Defensive Driving Tips from Ford’s Driving Skills for Life

By Jeanette Ipapo-Tuason Philippine Daily Inquirer August 28,2019

From left, JP Tuason, PK Umashankar, David Guison, Bianca Gonzales, EJ Francisco, and Herbert Haber

Last Aug. 24, Ford Philippines launched the Driving Skills for Life (DSFL) program, one of its most significant corporate social responsibility (CSR) programs bringing to life its long-standing advocacy on road safety.

The United Nations-recognized training program, the DSFL is now on its 12th year in the Philippines, and has successfully trained over 23,000 Filipino drivers since 2008. Over the years, the program has made itself relevant to the changing road conditions, policies, and government regulations. This year Bianca Gonzales-Intal lends her star power to create more awareness of the program.

Working together with long-time partner Tuason Racing School, Ford provides an immersive and interactive training experience in its DSFL sessions. DSFL participants are provided with useful tips on vehicle maintenance, road safety measures, and fuel-efficient driving skills.

So what does DSFL teach? It is focused on helping eliminate road accidents, road altercations, and traffic congestion. The DSFL addresses the root cause of these road issues by educating drivers on basic road courtesy, safe driving techniques, and traffic signs and regulations.

Here are some of the tips discussed by Tuason Racing’s CEO JP Tuason during the road safety workshop.

1. Try to plan and combine trips to ensure the shortest distance and avoidance of traffic.

2. Keep engine RPMs to a minimum and shift to a higher gear as quickly as possible (2,500 rpm for gas and 2,200 rpm for diesel). Low RPMs and high speeds give excellent fuel economy.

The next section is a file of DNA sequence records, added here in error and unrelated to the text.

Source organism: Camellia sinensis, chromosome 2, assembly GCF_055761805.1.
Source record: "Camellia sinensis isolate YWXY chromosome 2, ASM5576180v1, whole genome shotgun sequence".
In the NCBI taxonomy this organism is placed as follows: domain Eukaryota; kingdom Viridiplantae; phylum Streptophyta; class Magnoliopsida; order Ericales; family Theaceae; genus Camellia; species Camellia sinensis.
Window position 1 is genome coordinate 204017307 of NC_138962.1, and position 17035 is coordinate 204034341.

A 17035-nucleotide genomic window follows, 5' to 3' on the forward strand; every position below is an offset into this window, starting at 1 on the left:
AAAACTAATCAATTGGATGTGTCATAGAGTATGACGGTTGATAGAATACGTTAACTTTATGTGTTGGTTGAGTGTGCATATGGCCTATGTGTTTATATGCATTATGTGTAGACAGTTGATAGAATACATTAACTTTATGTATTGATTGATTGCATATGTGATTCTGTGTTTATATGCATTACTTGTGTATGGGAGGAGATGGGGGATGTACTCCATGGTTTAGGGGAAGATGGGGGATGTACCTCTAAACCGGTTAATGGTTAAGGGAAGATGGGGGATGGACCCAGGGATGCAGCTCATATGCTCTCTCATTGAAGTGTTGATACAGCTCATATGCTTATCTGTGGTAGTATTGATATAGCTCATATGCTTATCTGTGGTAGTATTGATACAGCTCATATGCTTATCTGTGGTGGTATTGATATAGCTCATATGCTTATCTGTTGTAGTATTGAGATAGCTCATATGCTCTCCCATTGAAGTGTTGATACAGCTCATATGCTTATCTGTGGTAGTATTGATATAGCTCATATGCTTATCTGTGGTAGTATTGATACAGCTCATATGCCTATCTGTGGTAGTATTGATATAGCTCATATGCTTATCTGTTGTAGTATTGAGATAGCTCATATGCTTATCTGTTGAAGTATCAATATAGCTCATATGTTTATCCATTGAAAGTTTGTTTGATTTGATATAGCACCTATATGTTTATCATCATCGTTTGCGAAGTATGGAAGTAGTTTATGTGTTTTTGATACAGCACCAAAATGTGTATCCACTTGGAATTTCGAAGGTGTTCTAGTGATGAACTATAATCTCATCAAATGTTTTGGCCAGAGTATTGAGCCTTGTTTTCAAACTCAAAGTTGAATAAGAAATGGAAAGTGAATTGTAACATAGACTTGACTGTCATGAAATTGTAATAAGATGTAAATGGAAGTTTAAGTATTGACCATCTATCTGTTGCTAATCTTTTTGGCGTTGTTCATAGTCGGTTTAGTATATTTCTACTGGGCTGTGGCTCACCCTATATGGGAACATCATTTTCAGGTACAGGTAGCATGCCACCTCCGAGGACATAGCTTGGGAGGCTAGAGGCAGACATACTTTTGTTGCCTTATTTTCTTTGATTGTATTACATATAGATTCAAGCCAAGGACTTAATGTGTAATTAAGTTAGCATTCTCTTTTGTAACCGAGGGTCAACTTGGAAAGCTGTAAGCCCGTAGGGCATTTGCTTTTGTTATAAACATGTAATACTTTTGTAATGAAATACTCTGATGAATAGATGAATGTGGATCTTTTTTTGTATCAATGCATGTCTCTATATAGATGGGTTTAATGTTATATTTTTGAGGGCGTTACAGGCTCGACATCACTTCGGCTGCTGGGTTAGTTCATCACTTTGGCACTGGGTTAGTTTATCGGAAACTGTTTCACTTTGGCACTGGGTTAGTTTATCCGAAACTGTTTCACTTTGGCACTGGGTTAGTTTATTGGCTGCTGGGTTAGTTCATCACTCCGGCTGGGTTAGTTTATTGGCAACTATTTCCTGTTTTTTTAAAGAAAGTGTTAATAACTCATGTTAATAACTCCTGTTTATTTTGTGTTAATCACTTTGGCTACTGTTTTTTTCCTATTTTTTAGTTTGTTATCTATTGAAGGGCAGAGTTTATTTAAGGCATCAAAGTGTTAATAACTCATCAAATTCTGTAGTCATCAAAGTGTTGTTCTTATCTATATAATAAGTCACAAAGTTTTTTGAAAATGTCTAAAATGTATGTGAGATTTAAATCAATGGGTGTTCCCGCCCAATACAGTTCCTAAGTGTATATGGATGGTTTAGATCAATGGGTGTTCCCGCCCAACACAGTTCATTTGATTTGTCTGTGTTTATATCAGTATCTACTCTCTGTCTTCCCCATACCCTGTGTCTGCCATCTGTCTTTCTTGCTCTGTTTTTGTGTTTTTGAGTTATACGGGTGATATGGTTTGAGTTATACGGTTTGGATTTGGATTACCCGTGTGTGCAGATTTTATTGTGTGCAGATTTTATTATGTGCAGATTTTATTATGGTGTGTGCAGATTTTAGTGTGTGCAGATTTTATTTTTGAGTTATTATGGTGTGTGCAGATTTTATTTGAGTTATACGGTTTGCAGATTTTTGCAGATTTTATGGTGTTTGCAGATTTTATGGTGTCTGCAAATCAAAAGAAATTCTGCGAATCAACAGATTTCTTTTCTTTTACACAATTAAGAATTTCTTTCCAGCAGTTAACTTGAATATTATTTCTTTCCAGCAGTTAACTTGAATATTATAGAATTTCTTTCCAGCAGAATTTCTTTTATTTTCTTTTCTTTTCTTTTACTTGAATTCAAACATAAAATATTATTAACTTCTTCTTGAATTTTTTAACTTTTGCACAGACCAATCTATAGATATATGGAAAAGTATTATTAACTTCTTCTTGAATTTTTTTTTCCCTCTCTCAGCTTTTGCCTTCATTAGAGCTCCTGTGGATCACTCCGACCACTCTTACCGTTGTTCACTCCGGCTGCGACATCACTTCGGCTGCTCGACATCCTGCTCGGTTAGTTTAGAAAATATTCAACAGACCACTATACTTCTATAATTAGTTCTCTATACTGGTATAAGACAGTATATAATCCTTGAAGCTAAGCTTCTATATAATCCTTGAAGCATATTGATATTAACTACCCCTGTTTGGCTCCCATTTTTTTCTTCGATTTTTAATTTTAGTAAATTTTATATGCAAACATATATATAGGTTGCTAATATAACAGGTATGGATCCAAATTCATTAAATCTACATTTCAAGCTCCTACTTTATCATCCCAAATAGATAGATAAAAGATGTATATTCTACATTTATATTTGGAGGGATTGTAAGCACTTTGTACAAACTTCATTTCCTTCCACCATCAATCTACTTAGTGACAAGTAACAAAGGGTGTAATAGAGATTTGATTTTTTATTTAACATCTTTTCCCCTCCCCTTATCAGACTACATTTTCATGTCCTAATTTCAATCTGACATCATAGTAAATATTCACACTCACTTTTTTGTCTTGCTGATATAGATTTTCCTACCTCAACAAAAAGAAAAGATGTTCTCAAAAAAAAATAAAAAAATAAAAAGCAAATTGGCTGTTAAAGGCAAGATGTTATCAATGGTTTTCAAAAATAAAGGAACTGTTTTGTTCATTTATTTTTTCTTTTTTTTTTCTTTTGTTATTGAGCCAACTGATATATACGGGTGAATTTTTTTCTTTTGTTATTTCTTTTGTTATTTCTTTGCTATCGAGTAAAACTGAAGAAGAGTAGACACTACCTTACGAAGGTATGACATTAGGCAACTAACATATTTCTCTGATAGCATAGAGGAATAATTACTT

3. Maintain your vehicle regularly to ensure fuel is always optimally burned by the engine.

4. Use your seatbelt even if sitting in the back seats. Unbelted rear sitting passengers can cause more injuries.

5. To keep within the speed limit, you must first know what it is. Online apps like Waze show speed limits per area you drive, and can be set to alarm when driving too fast.

6. Using your mobile phone has quickly become a significant cause of motor accidents. Always come to a stop at the shoulder if you must pick up a call or use an integrated hands-free system.

7. At night, always look for other cars to follow to keep the burden of seeing danger with the vehicle in front.

8. In heavy rain, don’t use your hazard lights… you lose the ability to use your signal lights to tell people where you are going. If visibility becomes a problem, then park on the shoulder and wait it out while turning on your hazard lights to inform people you have stopped.

DSFL participants from motoring media, Muntinlupa transport groups, students, and Ford customers.

9. Check your tire pressure once a week at the gas station. The attendant does it for free! Avoid using your mata-meter…. it usually isn’t very accurate.

10. Get educated. Find out programs that can teach you to become a better driver like DSFL, which is offered for free.

This year, the DSFL is aiming to cover 2,500 participants composed of student and private drivers, public utility drivers such as jeepney, bus, and school bus drivers, drivers from fleet partner companies, traffic regulators, and call center employees in key areas in Metro Manila, Luzon, Visayas, and Mindanao. DSFL started to roll out in the Visayas and Mindanao in 2017.

“One of our commitments at Ford is to help promote and improve road safety in the country. Our aim every year is to increase driver safety awareness with the DSFL, practicing the proper skills required of anybody who gets behind the wheel, and ensuring that drivers and their passengers get to their destinations safely all the time,” shares EJ Francisco, director for Communications, Ford Philippines.

Driving Skills for Life was established in the United States in 2003 by Ford Motor Company Fund, the United States Governors Highway Safety Association, and a panel of safety experts, to teach newly-licensed drivers the necessary skills for safe driving beyond what is learned in standard driver education programs.

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